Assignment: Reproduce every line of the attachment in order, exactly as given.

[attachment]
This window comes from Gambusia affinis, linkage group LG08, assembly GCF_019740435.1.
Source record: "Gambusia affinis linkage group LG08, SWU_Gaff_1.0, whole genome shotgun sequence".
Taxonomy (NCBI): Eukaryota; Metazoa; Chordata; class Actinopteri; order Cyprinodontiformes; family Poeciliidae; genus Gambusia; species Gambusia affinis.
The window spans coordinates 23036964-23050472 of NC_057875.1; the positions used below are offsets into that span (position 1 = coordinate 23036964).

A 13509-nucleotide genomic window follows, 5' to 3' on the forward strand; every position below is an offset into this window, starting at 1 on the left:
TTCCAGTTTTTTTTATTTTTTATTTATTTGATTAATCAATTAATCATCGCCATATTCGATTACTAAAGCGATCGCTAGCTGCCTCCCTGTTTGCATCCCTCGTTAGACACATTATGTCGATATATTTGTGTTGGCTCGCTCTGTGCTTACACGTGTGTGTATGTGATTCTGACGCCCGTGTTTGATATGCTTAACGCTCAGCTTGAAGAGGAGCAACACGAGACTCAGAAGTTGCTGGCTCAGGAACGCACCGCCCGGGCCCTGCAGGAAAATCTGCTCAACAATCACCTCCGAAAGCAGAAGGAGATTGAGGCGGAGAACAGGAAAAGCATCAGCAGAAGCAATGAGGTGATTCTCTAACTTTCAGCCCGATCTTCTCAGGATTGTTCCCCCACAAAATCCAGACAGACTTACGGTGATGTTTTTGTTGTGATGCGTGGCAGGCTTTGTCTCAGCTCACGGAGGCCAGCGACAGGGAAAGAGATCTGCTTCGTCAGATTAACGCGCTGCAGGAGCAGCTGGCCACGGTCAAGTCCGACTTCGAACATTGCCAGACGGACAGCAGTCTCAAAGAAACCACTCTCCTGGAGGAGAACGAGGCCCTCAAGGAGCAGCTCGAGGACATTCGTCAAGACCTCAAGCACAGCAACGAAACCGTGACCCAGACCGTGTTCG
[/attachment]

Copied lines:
This window comes from Gambusia affinis, linkage group LG08, assembly GCF_019740435.1.
Source record: "Gambusia affinis linkage group LG08, SWU_Gaff_1.0, whole genome shotgun sequence".
Taxonomy (NCBI): Eukaryota; Metazoa; Chordata; class Actinopteri; order Cyprinodontiformes; family Poeciliidae; genus Gambusia; species Gambusia affinis.
The window spans coordinates 23036964-23050472 of NC_057875.1; the positions used below are offsets into that span (position 1 = coordinate 23036964).

A 13509-nucleotide genomic window follows, 5' to 3' on the forward strand; every position below is an offset into this window, starting at 1 on the left:
TTCCAGTTTTTTTTATTTTTTATTTATTTGATTAATCAATTAATCATCGCCATATTCGATTACTAAAGCGATCGCTAGCTGCCTCCCTGTTTGCATCCCTCGTTAGACACATTATGTCGATATATTTGTGTTGGCTCGCTCTGTGCTTACACGTGTGTGTATGTGATTCTGACGCCCGTGTTTGATATGCTTAACGCTCAGCTTGAAGAGGAGCAACACGAGACTCAGAAGTTGCTGGCTCAGGAACGCACCGCCCGGGCCCTGCAGGAAAATCTGCTCAACAATCACCTCCGAAAGCAGAAGGAGATTGAGGCGGAGAACAGGAAAAGCATCAGCAGAAGCAATGAGGTGATTCTCTAACTTTCAGCCCGATCTTCTCAGGATTGTTCCCCCACAAAATCCAGACAGACTTACGGTGATGTTTTTGTTGTGATGCGTGGCAGGCTTTGTCTCAGCTCACGGAGGCCAGCGACAGGGAAAGAGATCTGCTTCGTCAGATTAACGCGCTGCAGGAGCAGCTGGCCACGGTCAAGTCCGACTTCGAACATTGCCAGACGGACAGCAGTCTCAAAGAAACCACTCTCCTGGAGGAGAACGAGGCCCTCAAGGAGCAGCTCGAGGACATTCGTCAAGACCTCAAGCACAGCAACGAAACCGTGACCCAGACCGTGTTCG